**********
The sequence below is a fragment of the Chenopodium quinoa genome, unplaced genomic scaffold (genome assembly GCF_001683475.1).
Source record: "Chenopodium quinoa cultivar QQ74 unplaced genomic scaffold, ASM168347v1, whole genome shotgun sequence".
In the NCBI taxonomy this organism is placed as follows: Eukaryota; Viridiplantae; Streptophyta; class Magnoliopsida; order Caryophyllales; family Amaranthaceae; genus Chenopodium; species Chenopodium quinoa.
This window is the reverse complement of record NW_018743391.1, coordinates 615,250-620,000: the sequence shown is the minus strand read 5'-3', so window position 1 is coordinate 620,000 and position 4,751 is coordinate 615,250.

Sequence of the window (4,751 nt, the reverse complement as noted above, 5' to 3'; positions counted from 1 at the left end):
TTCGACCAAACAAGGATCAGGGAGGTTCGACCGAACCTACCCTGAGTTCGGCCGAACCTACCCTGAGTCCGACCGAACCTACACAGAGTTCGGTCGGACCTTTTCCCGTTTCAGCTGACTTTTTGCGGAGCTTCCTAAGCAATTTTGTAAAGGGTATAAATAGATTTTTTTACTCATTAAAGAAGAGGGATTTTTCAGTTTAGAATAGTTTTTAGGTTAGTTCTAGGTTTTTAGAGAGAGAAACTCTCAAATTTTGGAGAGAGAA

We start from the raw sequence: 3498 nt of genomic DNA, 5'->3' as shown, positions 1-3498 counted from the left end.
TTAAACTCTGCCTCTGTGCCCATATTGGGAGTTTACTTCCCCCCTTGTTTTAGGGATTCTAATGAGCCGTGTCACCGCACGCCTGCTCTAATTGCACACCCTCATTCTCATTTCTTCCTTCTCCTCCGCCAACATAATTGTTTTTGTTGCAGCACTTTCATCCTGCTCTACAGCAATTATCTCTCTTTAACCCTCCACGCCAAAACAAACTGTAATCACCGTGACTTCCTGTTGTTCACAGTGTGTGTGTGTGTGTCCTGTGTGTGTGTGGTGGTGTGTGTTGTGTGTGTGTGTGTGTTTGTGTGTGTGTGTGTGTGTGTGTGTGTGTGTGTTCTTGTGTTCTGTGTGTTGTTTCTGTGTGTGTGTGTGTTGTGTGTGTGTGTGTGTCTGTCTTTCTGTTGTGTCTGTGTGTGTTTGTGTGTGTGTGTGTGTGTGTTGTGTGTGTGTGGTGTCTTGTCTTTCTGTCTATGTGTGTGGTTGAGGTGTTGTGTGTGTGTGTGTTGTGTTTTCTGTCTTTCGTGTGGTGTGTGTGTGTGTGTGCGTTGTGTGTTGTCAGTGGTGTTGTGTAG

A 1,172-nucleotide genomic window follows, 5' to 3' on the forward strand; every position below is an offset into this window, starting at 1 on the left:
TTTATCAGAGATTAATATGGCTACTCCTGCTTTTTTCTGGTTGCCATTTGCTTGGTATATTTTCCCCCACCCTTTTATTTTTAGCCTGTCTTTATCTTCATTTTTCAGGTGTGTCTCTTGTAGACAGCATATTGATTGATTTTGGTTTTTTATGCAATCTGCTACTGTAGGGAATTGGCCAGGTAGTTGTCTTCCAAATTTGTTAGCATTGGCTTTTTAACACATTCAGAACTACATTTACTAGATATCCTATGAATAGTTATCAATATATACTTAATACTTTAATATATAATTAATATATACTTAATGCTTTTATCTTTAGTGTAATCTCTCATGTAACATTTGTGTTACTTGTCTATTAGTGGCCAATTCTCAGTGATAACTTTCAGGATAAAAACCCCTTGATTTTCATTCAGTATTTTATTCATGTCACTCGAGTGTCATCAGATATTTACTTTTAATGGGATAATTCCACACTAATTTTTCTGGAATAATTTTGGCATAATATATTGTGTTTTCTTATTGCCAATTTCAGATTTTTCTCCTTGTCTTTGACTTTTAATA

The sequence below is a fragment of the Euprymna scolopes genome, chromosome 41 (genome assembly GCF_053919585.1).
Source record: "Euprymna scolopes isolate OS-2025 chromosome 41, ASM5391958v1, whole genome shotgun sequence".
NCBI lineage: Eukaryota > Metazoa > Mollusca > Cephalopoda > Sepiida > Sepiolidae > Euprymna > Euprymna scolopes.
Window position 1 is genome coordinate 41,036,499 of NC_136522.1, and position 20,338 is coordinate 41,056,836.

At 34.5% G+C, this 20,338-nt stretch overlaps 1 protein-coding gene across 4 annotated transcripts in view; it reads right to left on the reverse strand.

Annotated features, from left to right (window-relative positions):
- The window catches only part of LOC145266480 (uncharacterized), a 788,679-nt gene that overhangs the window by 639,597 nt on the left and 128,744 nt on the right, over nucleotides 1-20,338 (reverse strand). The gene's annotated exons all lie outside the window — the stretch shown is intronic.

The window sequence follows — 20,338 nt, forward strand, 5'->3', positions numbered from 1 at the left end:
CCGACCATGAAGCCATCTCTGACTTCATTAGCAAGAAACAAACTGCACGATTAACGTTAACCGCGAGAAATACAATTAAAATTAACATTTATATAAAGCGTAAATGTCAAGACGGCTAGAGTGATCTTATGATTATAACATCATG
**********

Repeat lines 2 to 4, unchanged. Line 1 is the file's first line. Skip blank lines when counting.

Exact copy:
Source record: "Chenopodium quinoa cultivar QQ74 unplaced genomic scaffold, ASM168347v1, whole genome shotgun sequence".
In the NCBI taxonomy this organism is placed as follows: Eukaryota; Viridiplantae; Streptophyta; class Magnoliopsida; order Caryophyllales; family Amaranthaceae; genus Chenopodium; species Chenopodium quinoa.
This window is the reverse complement of record NW_018743391.1, coordinates 615,250-620,000: the sequence shown is the minus strand read 5'-3', so window position 1 is coordinate 620,000 and position 4,751 is coordinate 615,250.